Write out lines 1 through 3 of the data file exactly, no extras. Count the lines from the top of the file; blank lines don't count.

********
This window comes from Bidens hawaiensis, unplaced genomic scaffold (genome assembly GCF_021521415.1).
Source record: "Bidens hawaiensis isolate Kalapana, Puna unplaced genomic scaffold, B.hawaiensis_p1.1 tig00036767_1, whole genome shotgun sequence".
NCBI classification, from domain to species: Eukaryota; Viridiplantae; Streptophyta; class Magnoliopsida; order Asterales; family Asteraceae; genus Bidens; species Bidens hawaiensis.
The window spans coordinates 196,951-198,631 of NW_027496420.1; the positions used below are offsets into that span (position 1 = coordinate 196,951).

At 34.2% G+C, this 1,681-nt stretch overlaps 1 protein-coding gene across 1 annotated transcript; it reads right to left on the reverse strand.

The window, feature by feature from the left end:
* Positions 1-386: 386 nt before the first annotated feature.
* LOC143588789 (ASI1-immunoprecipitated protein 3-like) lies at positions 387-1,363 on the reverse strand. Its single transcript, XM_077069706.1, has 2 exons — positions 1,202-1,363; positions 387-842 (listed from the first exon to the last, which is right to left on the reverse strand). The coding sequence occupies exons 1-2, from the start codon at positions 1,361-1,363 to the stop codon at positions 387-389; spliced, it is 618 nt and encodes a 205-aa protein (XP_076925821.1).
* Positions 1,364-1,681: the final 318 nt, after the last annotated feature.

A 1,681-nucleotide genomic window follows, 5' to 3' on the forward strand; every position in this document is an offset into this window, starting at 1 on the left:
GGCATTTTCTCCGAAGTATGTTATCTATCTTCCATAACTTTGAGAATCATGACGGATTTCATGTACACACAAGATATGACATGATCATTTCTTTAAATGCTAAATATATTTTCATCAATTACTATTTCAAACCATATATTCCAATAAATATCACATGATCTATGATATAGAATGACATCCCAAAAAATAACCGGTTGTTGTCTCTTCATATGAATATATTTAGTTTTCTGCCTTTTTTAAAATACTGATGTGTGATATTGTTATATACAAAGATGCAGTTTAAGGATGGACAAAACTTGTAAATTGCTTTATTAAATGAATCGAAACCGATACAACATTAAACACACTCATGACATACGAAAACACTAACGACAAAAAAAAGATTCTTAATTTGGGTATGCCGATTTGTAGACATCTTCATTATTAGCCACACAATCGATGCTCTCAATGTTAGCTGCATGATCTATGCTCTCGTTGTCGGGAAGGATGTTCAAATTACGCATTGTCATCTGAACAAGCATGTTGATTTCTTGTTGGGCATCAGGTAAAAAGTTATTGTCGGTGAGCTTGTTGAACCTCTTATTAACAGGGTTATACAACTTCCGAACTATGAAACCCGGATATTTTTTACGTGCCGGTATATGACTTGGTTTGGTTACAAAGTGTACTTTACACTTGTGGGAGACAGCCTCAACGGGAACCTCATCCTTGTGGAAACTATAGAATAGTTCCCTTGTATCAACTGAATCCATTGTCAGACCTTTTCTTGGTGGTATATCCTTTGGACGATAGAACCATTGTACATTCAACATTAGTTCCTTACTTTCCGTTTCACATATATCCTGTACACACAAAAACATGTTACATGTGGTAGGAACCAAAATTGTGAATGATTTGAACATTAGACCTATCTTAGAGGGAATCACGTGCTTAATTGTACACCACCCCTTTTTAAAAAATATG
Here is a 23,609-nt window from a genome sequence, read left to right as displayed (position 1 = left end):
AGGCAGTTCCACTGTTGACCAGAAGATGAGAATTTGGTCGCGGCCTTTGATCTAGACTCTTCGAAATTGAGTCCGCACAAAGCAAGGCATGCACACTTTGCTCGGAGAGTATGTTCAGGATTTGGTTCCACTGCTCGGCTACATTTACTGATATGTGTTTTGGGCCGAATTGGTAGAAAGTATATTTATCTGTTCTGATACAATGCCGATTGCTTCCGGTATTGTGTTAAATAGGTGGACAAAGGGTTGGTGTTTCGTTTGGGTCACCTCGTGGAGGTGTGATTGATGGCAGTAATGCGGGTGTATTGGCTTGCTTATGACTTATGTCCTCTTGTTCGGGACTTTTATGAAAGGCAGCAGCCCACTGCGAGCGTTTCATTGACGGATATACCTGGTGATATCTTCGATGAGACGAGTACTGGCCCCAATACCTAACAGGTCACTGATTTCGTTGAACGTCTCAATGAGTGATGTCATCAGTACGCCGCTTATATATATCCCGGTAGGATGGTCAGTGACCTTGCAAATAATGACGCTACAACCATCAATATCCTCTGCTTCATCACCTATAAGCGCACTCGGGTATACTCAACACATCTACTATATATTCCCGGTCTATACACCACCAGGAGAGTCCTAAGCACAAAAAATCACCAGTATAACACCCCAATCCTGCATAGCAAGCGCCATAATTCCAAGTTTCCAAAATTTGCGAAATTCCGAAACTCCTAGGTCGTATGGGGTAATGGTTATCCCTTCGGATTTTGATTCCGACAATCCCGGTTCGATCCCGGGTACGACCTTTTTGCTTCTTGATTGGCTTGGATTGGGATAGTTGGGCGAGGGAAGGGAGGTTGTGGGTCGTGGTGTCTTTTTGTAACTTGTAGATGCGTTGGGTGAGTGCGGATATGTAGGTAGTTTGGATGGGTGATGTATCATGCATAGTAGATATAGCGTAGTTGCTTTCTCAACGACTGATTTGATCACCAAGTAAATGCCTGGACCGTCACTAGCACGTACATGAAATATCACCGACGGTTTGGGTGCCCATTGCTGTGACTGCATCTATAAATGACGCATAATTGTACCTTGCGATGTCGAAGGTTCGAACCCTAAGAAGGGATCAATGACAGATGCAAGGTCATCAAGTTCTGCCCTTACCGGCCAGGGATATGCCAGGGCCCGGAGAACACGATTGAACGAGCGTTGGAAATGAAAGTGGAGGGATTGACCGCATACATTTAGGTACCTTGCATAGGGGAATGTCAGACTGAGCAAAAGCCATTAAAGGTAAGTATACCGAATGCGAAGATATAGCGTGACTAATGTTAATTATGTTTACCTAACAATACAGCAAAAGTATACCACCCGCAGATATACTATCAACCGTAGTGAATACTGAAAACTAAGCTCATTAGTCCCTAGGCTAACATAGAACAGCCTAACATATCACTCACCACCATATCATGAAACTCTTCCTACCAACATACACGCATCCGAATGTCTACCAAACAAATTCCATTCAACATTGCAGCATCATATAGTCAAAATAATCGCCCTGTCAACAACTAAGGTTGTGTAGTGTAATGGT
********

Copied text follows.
This window comes from Bidens hawaiensis, unplaced genomic scaffold (genome assembly GCF_021521415.1).
Source record: "Bidens hawaiensis isolate Kalapana, Puna unplaced genomic scaffold, B.hawaiensis_p1.1 tig00036767_1, whole genome shotgun sequence".
NCBI classification, from domain to species: Eukaryota; Viridiplantae; Streptophyta; class Magnoliopsida; order Asterales; family Asteraceae; genus Bidens; species Bidens hawaiensis.